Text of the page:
So is the stock market merely suffering from an attack of vertigo or is the long decline that the bears have so often predicted at last starting to take place? That is the question occupying market professionals who are undoubtedly worried by the display since the record 6,335.7 level was achieved.
Their dilemma is increased by the new style market which has evolved in recent months. Last year a 1 billion turnover was the exception rather than the norm. This year volume has topped 1 billion on most trading days.
Many institutional traders are anxious to take a more active role in playing Footsie constituents. They have been encouraged to do so by the introduction of the computerised order book. It was bound to increase Footsie's volatility. The index's higher altitude also contributes to the now commonplace yawning swings.
Although the jury is still out on the likely market direction there is no doubt that what has always been a difficult read has become much harder.
New York's failure to consolidate, after the briefest of flirtations, above 10,000 points has certainly undermined London confidence. But the likelihood of more interest rate cuts and the growing expectation that the economy will be subjected to a soft landing are among the more encouraging signs. The current round of company results have also been much better than at one time seemed likely.
The Dow Jones Average, off more than 100 during London's opening, was largely responsible for the latest fall, taking Footsie down 92.3 to 6,060.5. Weak European markets and a sudden end to Tokyo's rally were other influences on a market which could have done with some corporate inspiration.
There was again an array of bids and deals outside the Footsie domain. Granada splashed out pounds 110.3m (915p a share) for the Mirror's 18.6 per cent stake in Scottish Media sending the shares 22p higher to 865.5p. Flextech, figures today, has an 18.5 per cent SM stake and, the market believes, could be happy to accept the Granada price.
Fitch, the design group, rose 21.25p to 59p on a 62p agreed US bid and Jarvis Hotels, another where a possible predator lurks, jumped 26.5p to 158.5p. Leicester City, where a bid seems to be kicking around, scored a 4p gain to 45.5p.
Property group Greycoat, resisting a bid from George Soros related Delancey Estates, rose 5.5p to 205.5p
But Regent Inns was at one time down 21.5p on the failure of its merger talks with rival SFI. Hopes that the pubs chain is still in play had reduced the loss to 5p at 167.5p by the close. SFI was unchanged at 193.5p. Swallow fell 10.5p to 258.5p as its plans to sell its breweries and 350 bottom- of the-barrel pubs floundered with the management buy out team presumably unable to meet the asking price.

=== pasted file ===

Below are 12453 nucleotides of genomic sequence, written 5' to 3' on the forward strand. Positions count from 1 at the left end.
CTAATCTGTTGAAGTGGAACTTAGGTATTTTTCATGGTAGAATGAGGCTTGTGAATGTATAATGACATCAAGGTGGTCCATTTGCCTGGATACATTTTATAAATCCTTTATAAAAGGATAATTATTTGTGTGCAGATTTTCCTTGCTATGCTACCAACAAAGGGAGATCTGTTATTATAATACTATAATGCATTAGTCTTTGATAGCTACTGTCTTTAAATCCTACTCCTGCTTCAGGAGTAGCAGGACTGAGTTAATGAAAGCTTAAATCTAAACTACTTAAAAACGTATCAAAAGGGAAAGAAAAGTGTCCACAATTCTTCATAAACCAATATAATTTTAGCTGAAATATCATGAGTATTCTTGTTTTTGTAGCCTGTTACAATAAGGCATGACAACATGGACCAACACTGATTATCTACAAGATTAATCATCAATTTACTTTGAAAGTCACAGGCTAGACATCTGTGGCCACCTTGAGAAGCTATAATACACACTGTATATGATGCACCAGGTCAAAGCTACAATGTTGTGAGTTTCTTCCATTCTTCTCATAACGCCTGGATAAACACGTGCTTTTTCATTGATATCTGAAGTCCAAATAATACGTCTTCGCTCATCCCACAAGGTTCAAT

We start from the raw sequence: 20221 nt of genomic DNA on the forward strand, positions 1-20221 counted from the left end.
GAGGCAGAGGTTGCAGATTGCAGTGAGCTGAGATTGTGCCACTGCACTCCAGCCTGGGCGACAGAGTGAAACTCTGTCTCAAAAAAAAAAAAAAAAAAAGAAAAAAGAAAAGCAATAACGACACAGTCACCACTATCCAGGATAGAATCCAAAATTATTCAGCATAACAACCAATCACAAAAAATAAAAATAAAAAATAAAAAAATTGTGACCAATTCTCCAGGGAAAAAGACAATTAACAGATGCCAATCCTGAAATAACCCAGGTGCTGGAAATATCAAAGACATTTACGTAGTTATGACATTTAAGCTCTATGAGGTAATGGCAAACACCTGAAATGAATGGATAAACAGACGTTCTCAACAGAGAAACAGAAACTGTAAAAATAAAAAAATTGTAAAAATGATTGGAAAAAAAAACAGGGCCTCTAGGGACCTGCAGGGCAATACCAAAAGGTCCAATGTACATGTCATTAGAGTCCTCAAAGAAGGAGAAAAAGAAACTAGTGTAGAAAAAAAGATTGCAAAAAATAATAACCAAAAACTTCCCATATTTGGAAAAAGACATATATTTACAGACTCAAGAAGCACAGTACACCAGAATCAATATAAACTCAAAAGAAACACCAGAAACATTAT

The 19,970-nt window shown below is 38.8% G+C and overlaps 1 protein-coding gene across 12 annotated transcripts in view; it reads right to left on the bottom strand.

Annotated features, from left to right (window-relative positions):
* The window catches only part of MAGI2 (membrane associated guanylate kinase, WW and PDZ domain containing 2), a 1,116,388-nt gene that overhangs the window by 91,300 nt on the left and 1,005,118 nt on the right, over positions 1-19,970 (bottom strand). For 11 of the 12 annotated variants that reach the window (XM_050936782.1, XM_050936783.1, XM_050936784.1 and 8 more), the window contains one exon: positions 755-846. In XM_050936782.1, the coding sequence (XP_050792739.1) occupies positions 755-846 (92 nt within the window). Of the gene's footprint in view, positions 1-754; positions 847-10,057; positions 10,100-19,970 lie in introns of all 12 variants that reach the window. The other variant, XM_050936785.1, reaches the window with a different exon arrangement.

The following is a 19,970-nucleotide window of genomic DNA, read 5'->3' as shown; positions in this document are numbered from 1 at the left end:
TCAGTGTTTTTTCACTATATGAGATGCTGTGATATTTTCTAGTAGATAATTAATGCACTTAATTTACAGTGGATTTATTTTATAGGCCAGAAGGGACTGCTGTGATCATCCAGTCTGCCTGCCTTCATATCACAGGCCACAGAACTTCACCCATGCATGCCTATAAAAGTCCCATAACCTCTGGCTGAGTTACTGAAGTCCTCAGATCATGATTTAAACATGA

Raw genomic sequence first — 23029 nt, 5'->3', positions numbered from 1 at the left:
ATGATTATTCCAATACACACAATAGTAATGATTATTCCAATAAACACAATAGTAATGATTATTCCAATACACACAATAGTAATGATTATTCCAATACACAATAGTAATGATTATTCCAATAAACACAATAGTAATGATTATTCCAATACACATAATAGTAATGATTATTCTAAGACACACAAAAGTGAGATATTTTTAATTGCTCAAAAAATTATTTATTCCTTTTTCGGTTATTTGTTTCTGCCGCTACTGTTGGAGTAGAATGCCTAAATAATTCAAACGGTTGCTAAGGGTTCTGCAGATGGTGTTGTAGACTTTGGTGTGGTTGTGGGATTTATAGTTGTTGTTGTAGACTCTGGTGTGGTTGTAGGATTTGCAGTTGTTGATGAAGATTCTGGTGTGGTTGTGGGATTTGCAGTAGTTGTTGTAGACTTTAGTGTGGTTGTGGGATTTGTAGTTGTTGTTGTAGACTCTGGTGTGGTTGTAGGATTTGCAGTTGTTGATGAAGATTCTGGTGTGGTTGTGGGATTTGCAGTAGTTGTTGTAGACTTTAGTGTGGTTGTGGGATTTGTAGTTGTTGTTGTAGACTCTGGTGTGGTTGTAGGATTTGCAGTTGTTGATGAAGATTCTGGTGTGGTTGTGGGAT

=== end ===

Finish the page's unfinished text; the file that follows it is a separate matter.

Among blue chips Telewest Communications was spurred by thoughts that the 30 per cent stake held by MediaOne, merging with Comcast, will be sold, putting the cable TV group into play; the shares gained 10p to 263.25p.
P&O was buoyed 45p to 860.5p following results and the appearance of a disposal programme. Iceland's figures left the shares up 8.5p at 283.5p with Warburg Dillon Read suggesting a 340p target.
Cable & Wireless, ahead of a Henderson Crosthwaite investment dinner, fell 11p to 730.5p and WH Smith dropped 18.5p to 590p after a Merrill Lynch downgrading. Smith's is thought to be on the verge of joining companies offering a free internet service provider.
Oils were little changed by the Opec pledge to cut production with BP Amoco hardly moved at 1,002p.
Scottish & Newcastle, the nation's biggest brewer, fell 19.5p to 675p, not far from its 12-month low, on worries that profits are under pressure and a downbeat trading statement is being prepared. There is talk that Scottish has been saying that City profit forecasts, around pounds 415m for the year to May, are too high. Last year the group rolled out pounds 422m. Tesco, setting up shop in South Korea, firmed 2.5p to 166p.
Some waters were strong following an investment conference organised by WestLB Panmure. Yorkshire Water rose 30.5p to 457p.
MSB International, the IT group related to Crystal Palace's beleaguered chairman Mark Goldberg, slumped 52.5p to 172.5p after forecasting profits of pounds 11.5m which, it claimed, was in line with expectations.
There was action among some of the smaller exploration and mining shares. Arcon International rose 1p to 13p as its Galmoy zinc mine in Ireland was given a projected 15 years life, up from 10 years, and Aminex held at 13p after raising pounds 700,000 via a placing.
SEAQ VOLUME: 1.2bn
SEAQ TRADES: 92.278
GILTS: 115.68 -0.29
TRADEPOINT, the little stock exchange, is heading west. The order driven, screen-based electronic market, has been given permission to operate in the US, the first foreign exchange to get into the US market. It is suggested that Tradepoint's success is because the Americans were only prepared to accept a small group with little clout. Still, the shares rose 17.5p to 36p, a far cry from the 180p they once touched.
SHERRY FITZGERALD, an Irish auctioneer and property agent embracing the country's largest estate agency network, is coming to AIM and bringing with it the euro.
The nominal value of its shares will be measured in euros - each will be 0.12 of the currency. The flotation price, presumably in Irish punts, has not been fixed but the group intends to raise IRpounds 3.5m. The shares will be traded in London and Dublin.